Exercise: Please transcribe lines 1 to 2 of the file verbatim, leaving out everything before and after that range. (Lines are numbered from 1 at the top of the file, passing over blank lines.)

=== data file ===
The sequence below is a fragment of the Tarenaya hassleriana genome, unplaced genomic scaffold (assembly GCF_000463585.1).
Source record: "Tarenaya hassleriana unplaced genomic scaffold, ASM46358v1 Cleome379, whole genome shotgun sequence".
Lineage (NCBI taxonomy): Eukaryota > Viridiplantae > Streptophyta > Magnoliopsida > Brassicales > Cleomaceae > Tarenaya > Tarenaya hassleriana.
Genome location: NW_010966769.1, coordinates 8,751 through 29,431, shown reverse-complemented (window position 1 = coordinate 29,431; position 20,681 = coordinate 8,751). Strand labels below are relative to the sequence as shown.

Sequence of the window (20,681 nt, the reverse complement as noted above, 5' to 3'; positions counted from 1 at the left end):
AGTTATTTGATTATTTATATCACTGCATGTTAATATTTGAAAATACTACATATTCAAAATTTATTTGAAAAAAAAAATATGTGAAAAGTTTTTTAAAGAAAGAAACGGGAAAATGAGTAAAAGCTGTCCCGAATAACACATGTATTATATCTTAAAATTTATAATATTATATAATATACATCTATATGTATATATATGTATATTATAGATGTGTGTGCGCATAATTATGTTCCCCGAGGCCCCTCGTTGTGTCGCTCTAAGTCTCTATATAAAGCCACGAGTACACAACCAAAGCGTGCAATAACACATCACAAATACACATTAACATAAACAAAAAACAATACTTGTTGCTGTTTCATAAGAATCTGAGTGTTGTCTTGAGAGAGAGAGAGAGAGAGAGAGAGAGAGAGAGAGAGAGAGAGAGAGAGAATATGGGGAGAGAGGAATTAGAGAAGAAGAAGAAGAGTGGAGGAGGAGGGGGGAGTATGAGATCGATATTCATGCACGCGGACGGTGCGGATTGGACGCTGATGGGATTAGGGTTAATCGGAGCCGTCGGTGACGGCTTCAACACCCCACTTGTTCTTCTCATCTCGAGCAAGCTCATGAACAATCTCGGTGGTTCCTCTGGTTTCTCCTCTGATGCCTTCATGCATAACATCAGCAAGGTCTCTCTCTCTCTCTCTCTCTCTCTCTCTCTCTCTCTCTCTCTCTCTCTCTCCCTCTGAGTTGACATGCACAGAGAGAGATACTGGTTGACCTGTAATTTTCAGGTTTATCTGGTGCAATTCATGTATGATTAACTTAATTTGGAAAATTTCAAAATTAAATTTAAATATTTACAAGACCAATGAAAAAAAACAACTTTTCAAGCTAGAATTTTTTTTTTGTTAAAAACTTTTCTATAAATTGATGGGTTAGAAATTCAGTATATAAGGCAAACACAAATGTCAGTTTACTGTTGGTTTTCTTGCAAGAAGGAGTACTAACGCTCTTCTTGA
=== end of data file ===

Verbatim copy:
The sequence below is a fragment of the Tarenaya hassleriana genome, unplaced genomic scaffold (assembly GCF_000463585.1).
Source record: "Tarenaya hassleriana unplaced genomic scaffold, ASM46358v1 Cleome379, whole genome shotgun sequence".